Hard hat gives Rebels incentive for the dirty work

Bareji helps Rebels hold off Armstrong in NWSC clash

BY MATTHEW DAVIS

SUN POST NEWSPAPERS

Now that Champlin Park has earned state-wide notice as a top team in boys lacrosse, finding every little way to win against opponents’ ‘A’ game becomes critical.

Gage Monson of Champlin Park takes a shot at Armstrong on Wednesday, April 30. (Sun Post staff photo by Matthew Davis)

Gage Monson of Champlin Park takes a shot at Armstrong on Wednesday, April 30. (Sun Post staff photo by Matthew Davis)

“We’re circled on everyone’s calendar,” Rebels coach Eric Borer said.

Success will require the Rebels to roll up their sleeves put on their hard hats. Actually, earn the hard hat in this instance.

Borer and his staff award a player after each game with a camoflouge hard hat for the player that gets the most ground balls. Scooping up the ball from the turf certainly does not make the highlight reels and doesn’t get as much notice as goals scored. Nonetheless, Borer has his players bear in mind the dirty work needed for winning lax contests.

“It’s for the guy who’s making the lunch-pale plays, the ones working the hardest,” Borer said.

In a critical conference game against Armstrong, Mario Bareji got to work and earned the helmet for the Rebels. He scooped up ground balls throughout the game and helped the navy-and-silver earn a 9-6 win over an upstart Falcons squad.

Rebels midfielder Dylan Fetting gains possession of the ball whil defender Michael Borrell anticipates in their team’s win  against Armstrong, 9-6. (Sun Post staff photo by Matthew Davis)

Rebels midfielder Dylan Fetting gains possession of the ball whil defender Michael Borrell anticipates in their team’s win against Armstrong, 9-6. (Sun Post staff photo by Matthew Davis)

Borer said, “our short stick defensive midfielder Mario Bareji had an incredible game with a bunch ground balls and great  mid-field defense.”

Such plays made a difference as the Rebels took almost all they could handle from an aggressive performance by the Falcons. Jonah Borowick cut the Rebels lead to a point, 6-5, early in the fourth quarter.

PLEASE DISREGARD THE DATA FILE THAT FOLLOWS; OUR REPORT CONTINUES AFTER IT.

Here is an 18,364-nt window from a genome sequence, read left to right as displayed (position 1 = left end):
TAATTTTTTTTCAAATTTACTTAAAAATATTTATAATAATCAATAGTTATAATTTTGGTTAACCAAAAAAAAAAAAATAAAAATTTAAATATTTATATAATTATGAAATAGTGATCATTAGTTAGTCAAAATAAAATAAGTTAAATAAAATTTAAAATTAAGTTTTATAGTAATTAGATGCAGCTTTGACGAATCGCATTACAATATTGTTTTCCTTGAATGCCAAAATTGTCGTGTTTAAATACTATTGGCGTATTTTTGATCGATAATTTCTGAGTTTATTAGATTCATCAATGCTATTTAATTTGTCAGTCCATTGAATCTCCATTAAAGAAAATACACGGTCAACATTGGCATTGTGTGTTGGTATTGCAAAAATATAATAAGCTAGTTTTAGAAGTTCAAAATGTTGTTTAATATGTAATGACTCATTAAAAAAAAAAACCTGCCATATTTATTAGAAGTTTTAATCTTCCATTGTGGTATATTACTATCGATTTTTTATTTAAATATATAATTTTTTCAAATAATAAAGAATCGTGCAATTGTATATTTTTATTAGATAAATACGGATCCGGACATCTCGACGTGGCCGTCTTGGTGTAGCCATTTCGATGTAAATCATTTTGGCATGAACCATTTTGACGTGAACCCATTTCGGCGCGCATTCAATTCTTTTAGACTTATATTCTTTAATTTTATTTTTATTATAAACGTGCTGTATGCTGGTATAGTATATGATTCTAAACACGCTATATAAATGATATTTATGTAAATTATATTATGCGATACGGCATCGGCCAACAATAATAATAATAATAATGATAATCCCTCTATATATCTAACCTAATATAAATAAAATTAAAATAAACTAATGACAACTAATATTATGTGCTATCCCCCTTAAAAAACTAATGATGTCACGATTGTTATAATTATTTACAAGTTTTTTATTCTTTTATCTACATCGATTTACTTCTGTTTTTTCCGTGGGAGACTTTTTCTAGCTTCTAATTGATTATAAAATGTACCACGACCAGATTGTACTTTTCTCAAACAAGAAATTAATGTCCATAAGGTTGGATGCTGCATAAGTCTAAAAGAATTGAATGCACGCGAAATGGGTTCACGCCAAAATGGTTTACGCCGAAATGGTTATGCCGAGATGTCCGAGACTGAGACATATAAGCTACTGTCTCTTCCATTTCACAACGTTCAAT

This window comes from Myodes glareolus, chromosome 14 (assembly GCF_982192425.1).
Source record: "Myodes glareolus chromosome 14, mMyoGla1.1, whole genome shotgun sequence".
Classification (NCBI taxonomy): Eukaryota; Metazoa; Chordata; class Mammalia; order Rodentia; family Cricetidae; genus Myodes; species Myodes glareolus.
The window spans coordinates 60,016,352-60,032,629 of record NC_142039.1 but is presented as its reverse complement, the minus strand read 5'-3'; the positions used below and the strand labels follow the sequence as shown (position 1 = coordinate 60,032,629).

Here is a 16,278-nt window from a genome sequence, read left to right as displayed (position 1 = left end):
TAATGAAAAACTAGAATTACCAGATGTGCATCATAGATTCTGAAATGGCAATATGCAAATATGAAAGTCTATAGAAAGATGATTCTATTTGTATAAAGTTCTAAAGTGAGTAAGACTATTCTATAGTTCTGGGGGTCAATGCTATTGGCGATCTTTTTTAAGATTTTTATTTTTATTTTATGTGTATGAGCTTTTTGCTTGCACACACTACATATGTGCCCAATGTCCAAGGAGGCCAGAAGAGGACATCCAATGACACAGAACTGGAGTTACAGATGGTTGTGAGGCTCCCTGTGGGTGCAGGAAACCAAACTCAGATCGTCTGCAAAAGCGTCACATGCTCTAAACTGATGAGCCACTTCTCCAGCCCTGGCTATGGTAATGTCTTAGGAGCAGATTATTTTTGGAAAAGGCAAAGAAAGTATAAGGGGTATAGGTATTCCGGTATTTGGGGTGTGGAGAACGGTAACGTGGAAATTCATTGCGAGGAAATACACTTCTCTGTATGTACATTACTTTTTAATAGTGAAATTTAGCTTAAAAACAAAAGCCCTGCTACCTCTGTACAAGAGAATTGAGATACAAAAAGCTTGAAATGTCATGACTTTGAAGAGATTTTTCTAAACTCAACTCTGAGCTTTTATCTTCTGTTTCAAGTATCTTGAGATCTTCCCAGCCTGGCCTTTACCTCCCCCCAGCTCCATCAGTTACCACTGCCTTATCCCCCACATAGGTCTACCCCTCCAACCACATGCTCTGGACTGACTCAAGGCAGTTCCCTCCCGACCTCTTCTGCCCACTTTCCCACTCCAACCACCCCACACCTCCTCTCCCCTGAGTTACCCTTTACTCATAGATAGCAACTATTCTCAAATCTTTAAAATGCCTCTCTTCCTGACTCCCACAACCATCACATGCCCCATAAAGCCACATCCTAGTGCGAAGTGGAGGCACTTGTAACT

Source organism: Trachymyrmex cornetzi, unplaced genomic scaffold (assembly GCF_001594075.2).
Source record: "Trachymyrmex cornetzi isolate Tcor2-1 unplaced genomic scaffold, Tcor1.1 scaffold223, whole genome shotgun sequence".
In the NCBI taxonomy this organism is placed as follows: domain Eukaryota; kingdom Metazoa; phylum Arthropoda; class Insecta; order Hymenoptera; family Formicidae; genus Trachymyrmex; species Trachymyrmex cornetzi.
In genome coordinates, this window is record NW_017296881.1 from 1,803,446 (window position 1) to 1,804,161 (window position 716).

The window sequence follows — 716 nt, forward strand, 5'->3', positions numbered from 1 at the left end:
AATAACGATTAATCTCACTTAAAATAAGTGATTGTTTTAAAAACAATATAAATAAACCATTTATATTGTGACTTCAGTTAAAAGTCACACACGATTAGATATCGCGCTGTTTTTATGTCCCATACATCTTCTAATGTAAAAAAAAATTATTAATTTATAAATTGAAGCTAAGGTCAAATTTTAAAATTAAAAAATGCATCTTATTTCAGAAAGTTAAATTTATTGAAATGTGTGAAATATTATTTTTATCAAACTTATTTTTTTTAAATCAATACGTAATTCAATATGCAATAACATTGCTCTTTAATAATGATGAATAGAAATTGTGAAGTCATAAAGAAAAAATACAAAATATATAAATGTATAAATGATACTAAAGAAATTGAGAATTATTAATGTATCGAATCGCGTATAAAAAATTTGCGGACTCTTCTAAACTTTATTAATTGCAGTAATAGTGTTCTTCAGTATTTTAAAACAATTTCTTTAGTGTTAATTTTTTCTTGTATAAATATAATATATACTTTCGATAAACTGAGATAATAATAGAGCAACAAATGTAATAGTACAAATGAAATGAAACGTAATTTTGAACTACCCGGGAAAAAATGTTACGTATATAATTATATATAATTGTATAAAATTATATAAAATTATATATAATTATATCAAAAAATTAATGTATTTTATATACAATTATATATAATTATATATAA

The no.-7 ranked Rebels responded with tightened defense and execution on offense. Previously, the Rebels looked out-of-sync offensively in large part due to Armstrong’s aggressiveness on defense. The navy-and-silver never led by more than a couple goals until late.

“I give credit to them,” Borrer said. “Armstrong was a big reason why we couldn’t execute.”

After Borrowick made it a one-goal game, the Rebels patiently looked for the right opportunity on offense and put their seventh goal in the net. Minutes later, Champlin Park used crisp passing to get past the Armstrong defense for another score.

“They were big goals, got the momentum back,” Rebels goalie Bryce Plunkett said.

The Falcons gave the Rebels about all they could handle with an aggressive offensive attack. Unfettered by the Rebels’ momentum, Borrowick assisted on goal and cut the lead back to a pair, 8-6 with 2:15 to go. A fortunate turn of events came for Champlin Park when Armstrong took possession again with under a minute but lost the ball because of too many players on the field due to a substitution error. The Rebels then iced the game at 18 seconds remaining on a set play.

Gage Monson led the navy-and-silver’s offense with two goals and an assist. Nick Bunde and Max Turgeon each scored two goals. Plunkett finished with nine saves in goal.

 

Contact Matthew Davis at matthew.davis@ecm-inc.com

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